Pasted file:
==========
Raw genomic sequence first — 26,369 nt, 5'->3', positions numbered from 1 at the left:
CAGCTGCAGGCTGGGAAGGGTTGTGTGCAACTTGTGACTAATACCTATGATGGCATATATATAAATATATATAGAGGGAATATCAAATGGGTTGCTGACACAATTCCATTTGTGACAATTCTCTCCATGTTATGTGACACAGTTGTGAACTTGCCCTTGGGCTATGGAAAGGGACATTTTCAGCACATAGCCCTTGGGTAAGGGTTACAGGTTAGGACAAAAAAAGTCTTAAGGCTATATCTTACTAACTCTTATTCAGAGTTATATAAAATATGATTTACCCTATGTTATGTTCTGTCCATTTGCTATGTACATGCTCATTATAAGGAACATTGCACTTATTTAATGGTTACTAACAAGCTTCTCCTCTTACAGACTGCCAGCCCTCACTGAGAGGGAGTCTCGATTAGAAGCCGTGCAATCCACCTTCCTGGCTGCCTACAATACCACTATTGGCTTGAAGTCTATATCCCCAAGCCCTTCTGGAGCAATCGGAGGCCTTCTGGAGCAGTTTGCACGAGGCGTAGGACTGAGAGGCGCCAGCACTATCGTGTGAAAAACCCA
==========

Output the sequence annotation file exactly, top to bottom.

Raw genomic sequence first — 26,369 nt, 5'->3', positions numbered from 1 at the left:
CAGCTGCAGGCTGGGAAGGGTTGTGTGCAACTTGTGACTAATACCTATGATGGCATATATATAAATATATATAGAGGGAATATCAAATGGGTTGCTGACACAATTCCATTTGTGACAATTCTCTCCATGTTATGTGACACAGTTGTGAACTTGCCCTTGGGCTATGGAAAGGGACATTTTCAGCACATAGCCCTTGGGTAAGGGTTACAGGTTAGGACAAAAAAAGTCTTAAGGCTATATCTTACTAACTCTTATTCAGAGTTATATAAAATATGATTTACCCTATGTTATGTTCTGTCCATTTGCTATGTACATGCTCATTATAAGGAACATTGCACTTATTTAATGGTTACTAACAAGCTTCTCCTCTTACAGACTGCCAGCCCTCACTGAGAGGGAGTCTCGATTAGAAGCCGTGCAATCCACCTTCCTGGCTGCCTACAATACCACTATTGGCTTGAAGTCTATATCCCCAAGCCCTTCTGGAGCAATCGGAGGCCTTCTGGAGCAGTTTGCACGAGGCGTAGGACTGAGAGGCGCCAGCACTATCGTGTGAAAAACCCA